Forage Maize has increased significantly in popularity in both beef and dairy farming situations. It works exceptionally well for Winter Milk Producers who are reliant on producing large volumes of milk from forage. A good maize crop will provide high starch and energy levels in the diet which is crucial for producing beef and milk. Though Maize is very popular due to high production costs and variable weather in recent years the acreage sown with maize in Ireland has varied considerably. 2010 was an excellent year for maize yields which led to high sowing in 2011; however 2011 proved to be a very bad year for maize production with significant reductions in yield.
The following practices are guidelines only and if you require any agronomic advice on the growing of Forage Maize please contact your local Quinns Technical Advisor.
The sowing of Maize can begin when soil temperatures are above 8ºC so sowing dates can vary from year to year. The soil temperature at the time of sowing has a major effect on the rate of crop establishment and thus is probably the most important factor to consider when sowing maize. Crops under plastic are sown from late March onwards however it is best to wait until after mid-April to sow crops in the open.
Prepare a fine, firm seedbed 10-12 cm (4-5 inches) deep similar to that for beet crops. Aim to drill 100-110,000 seeds/ha.
Fertiliser is the main input cost involved in the growing of maize and should be considered carefully before sowing any maize crop.
The following table shows the nutrient requirements in kg/ha to produce a 15t/ha DM
The use of slurry can be very beneficial pre sowing to provide optimum levels of P and K. All fertiliser should be applied pre sowing and it is important to remember kay trace elements such as Zinc and Manganese. Depending on Nutrient requirement and Soil Index use Maize Starter or 18-6-12 pre sowing.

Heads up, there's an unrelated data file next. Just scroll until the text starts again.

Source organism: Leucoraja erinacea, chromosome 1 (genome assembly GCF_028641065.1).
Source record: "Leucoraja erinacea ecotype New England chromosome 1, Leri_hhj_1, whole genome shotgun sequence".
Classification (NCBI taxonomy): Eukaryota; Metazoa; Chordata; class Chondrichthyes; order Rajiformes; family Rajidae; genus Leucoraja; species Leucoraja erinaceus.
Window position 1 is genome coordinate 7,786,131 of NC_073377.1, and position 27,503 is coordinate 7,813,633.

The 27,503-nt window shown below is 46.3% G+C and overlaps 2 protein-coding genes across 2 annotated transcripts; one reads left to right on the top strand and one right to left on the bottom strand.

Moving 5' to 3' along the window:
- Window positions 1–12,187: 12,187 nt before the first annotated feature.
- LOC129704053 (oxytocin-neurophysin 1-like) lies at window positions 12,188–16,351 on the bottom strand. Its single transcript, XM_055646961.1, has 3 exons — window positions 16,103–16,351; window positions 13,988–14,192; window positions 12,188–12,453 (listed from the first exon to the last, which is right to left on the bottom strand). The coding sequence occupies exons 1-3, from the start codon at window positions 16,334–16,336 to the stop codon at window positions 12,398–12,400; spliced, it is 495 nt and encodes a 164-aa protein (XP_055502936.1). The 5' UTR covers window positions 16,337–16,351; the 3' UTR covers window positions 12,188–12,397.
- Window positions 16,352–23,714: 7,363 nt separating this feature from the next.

Monitor pests immediately after sowing and up to the four leaf stage. The main pests of Maize are Slugs, Leatherjackets and Wireworms. It is important to monitor crops in the early stages for signs of pest damage.
Teagasc trials have shown yield reductions of up to 50% where weed control has not been carried out properly. It is important to use glyphosate 360g/l before sowing to reduce the overall weed problem.
Apply full rate pendimethalin (PDM) + Calaris 1.5 ltr/ha at
Apply Calaris @ 1.5ltr/ha
Eyespot in maize has been increasing in recent years especially where crops are grown continuously. Eyespot causes severe defoliation of the crop during July and August and can cause significant reductions in yield if left untreated. Apply Punch C where symptoms are visible in July.
Alternative Forage Crops
The popularity of alternative winter forage crops has increased significantly in recent years as farmers strive to achieve maximum output from each acre of land farmed. Alternative Forage Crops such as Fodder Rape and Kale are increasingly important to provide fodder to beef, sheep and dairy herds during the winter months. These crops may stretch the fodder already saved on farm such as Silage, Hay etc but also ensure that farmland is increasing its output in any calendar year.
Irrespective of Crop choice there are a few Management decisions to consider:
- Soil Type
- Fertiliser Application
- Sowing Date
- Sowing Rate
If you require any agronomic advice on the growing of alternative forage crops please contact your local Quinns Representative.